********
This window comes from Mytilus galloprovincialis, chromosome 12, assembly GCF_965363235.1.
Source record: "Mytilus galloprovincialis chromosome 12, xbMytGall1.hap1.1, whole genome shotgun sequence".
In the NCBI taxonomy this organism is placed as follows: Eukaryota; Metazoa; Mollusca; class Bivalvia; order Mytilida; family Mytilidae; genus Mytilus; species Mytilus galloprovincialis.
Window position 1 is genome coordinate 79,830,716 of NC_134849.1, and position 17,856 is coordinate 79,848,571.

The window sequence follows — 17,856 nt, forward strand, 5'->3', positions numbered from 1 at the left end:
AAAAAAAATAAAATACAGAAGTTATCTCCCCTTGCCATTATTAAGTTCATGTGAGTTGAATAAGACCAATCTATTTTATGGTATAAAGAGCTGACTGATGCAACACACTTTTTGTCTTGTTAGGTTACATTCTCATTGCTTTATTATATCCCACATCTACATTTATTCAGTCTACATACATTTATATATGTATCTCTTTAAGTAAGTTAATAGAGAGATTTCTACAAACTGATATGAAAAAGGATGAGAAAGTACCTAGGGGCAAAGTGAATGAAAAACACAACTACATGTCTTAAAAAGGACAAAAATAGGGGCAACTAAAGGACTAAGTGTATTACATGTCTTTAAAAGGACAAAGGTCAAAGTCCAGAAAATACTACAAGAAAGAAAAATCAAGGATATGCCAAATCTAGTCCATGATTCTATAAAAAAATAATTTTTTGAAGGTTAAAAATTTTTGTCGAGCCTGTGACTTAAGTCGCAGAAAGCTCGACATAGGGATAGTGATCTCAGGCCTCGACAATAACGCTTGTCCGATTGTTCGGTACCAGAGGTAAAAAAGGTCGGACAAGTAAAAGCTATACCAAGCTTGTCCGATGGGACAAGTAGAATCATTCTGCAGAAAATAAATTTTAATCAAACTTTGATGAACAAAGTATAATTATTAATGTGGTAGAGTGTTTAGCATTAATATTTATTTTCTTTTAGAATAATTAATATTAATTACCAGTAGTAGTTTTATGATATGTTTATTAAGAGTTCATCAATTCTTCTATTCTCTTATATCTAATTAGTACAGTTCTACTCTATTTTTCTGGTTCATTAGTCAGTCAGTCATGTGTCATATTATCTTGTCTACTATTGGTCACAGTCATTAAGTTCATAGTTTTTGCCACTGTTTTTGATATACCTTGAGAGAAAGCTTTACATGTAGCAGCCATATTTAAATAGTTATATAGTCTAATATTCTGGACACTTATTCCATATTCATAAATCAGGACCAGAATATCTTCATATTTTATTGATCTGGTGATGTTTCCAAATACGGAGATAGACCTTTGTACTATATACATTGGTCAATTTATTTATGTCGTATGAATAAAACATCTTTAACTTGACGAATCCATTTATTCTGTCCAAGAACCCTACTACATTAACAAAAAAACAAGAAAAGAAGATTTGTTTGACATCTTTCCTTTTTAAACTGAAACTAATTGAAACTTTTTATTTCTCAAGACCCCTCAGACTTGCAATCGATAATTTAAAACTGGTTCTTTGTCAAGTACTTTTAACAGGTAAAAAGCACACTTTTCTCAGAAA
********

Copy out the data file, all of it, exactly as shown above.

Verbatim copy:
This window comes from Mytilus galloprovincialis, chromosome 12, assembly GCF_965363235.1.
Source record: "Mytilus galloprovincialis chromosome 12, xbMytGall1.hap1.1, whole genome shotgun sequence".
In the NCBI taxonomy this organism is placed as follows: Eukaryota; Metazoa; Mollusca; class Bivalvia; order Mytilida; family Mytilidae; genus Mytilus; species Mytilus galloprovincialis.
Window position 1 is genome coordinate 79,830,716 of NC_134849.1, and position 17,856 is coordinate 79,848,571.

The window sequence follows — 17,856 nt, forward strand, 5'->3', positions numbered from 1 at the left end:
AAAAAAAATAAAATACAGAAGTTATCTCCCCTTGCCATTATTAAGTTCATGTGAGTTGAATAAGACCAATCTATTTTATGGTATAAAGAGCTGACTGATGCAACACACTTTTTGTCTTGTTAGGTTACATTCTCATTGCTTTATTATATCCCACATCTACATTTATTCAGTCTACATACATTTATATATGTATCTCTTTAAGTAAGTTAATAGAGAGATTTCTACAAACTGATATGAAAAAGGATGAGAAAGTACCTAGGGGCAAAGTGAATGAAAAACACAACTACATGTCTTAAAAAGGACAAAAATAGGGGCAACTAAAGGACTAAGTGTATTACATGTCTTTAAAAGGACAAAGGTCAAAGTCCAGAAAATACTACAAGAAAGAAAAATCAAGGATATGCCAAATCTAGTCCATGATTCTATAAAAAAATAATTTTTTGAAGGTTAAAAATTTTTGTCGAGCCTGTGACTTAAGTCGCAGAAAGCTCGACATAGGGATAGTGATCTCAGGCCTCGACAATAACGCTTGTCCGATTGTTCGGTACCAGAGGTAAAAAAGGTCGGACAAGTAAAAGCTATACCAAGCTTGTCCGATGGGACAAGTAGAATCATTCTGCAGAAAATAAATTTTAATCAAACTTTGATGAACAAAGTATAATTATTAATGTGGTAGAGTGTTTAGCATTAATATTTATTTTCTTTTAGAATAATTAATATTAATTACCAGTAGTAGTTTTATGATATGTTTATTAAGAGTTCATCAATTCTTCTATTCTCTTATATCTAATTAGTACAGTTCTACTCTATTTTTCTGGTTCATTAGTCAGTCAGTCATGTGTCATATTATCTTGTCTACTATTGGTCACAGTCATTAAGTTCATAGTTTTTGCCACTGTTTTTGATATACCTTGAGAGAAAGCTTTACATGTAGCAGCCATATTTAAATAGTTATATAGTCTAATATTCTGGACACTTATTCCATATTCATAAATCAGGACCAGAATATCTTCATATTTTATTGATCTGGTGATGTTTCCAAATACGGAGATAGACCTTTGTACTATATACATTGGTCAATTTATTTATGTCGTATGAATAAAACATCTTTAACTTGACGAATCCATTTATTCTGTCCAAGAACCCTACTACATTAACAAAAAAACAAGAAAAGAAGATTTGTTTGACATCTTTCCTTTTTAAACTGAAACTAATTGAAACTTTTTATTTCTCAAGACCCCTCAGACTTGCAATCGATAATTTAAAACTGGTTCTTTGTCAAGTACTTTTAACAGGTAAAAAGCACACTTTTCTCAGAAA